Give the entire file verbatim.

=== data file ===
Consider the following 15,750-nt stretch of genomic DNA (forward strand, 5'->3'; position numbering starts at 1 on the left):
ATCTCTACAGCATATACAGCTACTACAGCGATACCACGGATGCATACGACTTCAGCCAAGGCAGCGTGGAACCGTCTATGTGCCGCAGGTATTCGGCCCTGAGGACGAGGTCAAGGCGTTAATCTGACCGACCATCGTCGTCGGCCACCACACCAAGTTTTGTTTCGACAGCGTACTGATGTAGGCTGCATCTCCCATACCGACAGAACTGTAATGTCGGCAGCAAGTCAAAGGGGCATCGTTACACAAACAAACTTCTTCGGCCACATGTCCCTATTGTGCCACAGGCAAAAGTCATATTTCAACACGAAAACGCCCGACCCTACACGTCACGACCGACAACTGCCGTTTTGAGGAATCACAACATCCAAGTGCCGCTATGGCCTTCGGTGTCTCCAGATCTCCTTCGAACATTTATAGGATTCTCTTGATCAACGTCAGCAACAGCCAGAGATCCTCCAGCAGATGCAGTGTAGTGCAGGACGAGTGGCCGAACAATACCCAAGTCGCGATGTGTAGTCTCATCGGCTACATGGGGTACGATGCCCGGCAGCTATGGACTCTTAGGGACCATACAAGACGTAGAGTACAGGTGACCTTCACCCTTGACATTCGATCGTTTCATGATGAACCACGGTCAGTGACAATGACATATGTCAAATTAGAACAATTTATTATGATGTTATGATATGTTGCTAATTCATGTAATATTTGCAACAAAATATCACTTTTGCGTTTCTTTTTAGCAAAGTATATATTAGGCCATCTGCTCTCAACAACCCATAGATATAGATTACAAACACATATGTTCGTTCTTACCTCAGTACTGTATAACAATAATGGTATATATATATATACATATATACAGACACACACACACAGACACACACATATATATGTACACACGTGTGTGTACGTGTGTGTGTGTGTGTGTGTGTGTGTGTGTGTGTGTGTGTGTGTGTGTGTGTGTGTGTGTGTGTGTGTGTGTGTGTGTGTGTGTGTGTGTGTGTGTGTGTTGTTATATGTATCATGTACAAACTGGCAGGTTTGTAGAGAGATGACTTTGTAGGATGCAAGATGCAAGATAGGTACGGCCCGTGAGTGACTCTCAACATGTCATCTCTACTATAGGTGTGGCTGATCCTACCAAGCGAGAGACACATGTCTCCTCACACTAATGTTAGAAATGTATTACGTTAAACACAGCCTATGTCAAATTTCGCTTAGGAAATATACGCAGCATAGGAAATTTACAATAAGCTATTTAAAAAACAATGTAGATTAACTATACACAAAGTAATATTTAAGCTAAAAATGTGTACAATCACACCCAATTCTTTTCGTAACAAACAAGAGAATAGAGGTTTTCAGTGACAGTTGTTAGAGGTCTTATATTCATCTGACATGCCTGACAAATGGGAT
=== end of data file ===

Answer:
Consider the following 15,750-nt stretch of genomic DNA (forward strand, 5'->3'; position numbering starts at 1 on the left):
ATCTCTACAGCATATACAGCTACTACAGCGATACCACGGATGCATACGACTTCAGCCAAGGCAGCGTGGAACCGTCTATGTGCCGCAGGTATTCGGCCCTGAGGACGAGGTCAAGGCGTTAATCTGACCGACCATCGTCGTCGGCCACCACACCAAGTTTTGTTTCGACAGCGTACTGATGTAGGCTGCATCTCCCATACCGACAGAACTGTAATGTCGGCAGCAAGTCAAAGGGGCATCGTTACACAAACAAACTTCTTCGGCCACATGTCCCTATTGTGCCACAGGCAAAAGTCATATTTCAACACGAAAACGCCCGACCCTACACGTCACGACCGACAACTGCCGTTTTGAGGAATCACAACATCCAAGTGCCGCTATGGCCTTCGGTGTCTCCAGATCTCCTTCGAACATTTATAGGATTCTCTTGATCAACGTCAGCAACAGCCAGAGATCCTCCAGCAGATGCAGTGTAGTGCAGGACGAGTGGCCGAACAATACCCAAGTCGCGATGTGTAGTCTCATCGGCTACATGGGGTACGATGCCCGGCAGCTATGGACTCTTAGGGACCATACAAGACGTAGAGTACAGGTGACCTTCACCCTTGACATTCGATCGTTTCATGATGAACCACGGTCAGTGACAATGACATATGTCAAATTAGAACAATTTATTATGATGTTATGATATGTTGCTAATTCATGTAATATTTGCAACAAAATATCACTTTTGCGTTTCTTTTTAGCAAAGTATATATTAGGCCATCTGCTCTCAACAACCCATAGATATAGATTACAAACACATATGTTCGTTCTTACCTCAGTACTGTATAACAATAATGGTATATATATATATACATATATACAGACACACACACACAGACACACACATATATATGTACACACGTGTGTGTACGTGTGTGTGTGTGTGTGTGTGTGTGTGTGTGTGTGTGTGTGTGTGTGTGTGTGTGTGTGTGTGTGTGTGTGTGTGTGTGTGTGTGTGTGTGTGTGTGTGTTGTTATATGTATCATGTACAAACTGGCAGGTTTGTAGAGAGATGACTTTGTAGGATGCAAGATGCAAGATAGGTACGGCCCGTGAGTGACTCTCAACATGTCATCTCTACTATAGGTGTGGCTGATCCTACCAAGCGAGAGACACATGTCTCCTCACACTAATGTTAGAAATGTATTACGTTAAACACAGCCTATGTCAAATTTCGCTTAGGAAATATACGCAGCATAGGAAATTTACAATAAGCTATTTAAAAAACAATGTAGATTAACTATACACAAAGTAATATTTAAGCTAAAAATGTGTACAATCACACCCAATTCTTTTCGTAACAAACAAGAGAATAGAGGTTTTCAGTGACAGTTGTTAGAGGTCTTATATTCATCTGACATGCCTGACAAATGGGAT